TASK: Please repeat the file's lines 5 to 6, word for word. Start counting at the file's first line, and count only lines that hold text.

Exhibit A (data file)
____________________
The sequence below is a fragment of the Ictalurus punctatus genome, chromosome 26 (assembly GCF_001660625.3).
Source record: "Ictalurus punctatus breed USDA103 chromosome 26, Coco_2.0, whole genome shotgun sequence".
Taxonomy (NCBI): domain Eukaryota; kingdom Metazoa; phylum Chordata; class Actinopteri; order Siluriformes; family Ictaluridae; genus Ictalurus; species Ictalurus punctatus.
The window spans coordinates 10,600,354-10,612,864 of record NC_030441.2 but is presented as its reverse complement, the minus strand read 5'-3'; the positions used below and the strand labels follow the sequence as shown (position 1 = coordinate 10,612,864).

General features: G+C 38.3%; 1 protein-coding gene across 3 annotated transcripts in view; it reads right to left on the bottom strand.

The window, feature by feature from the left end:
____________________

General features: G+C 38.3%; 1 protein-coding gene across 3 annotated transcripts in view; it reads right to left on the bottom strand.

The window, feature by feature from the left end: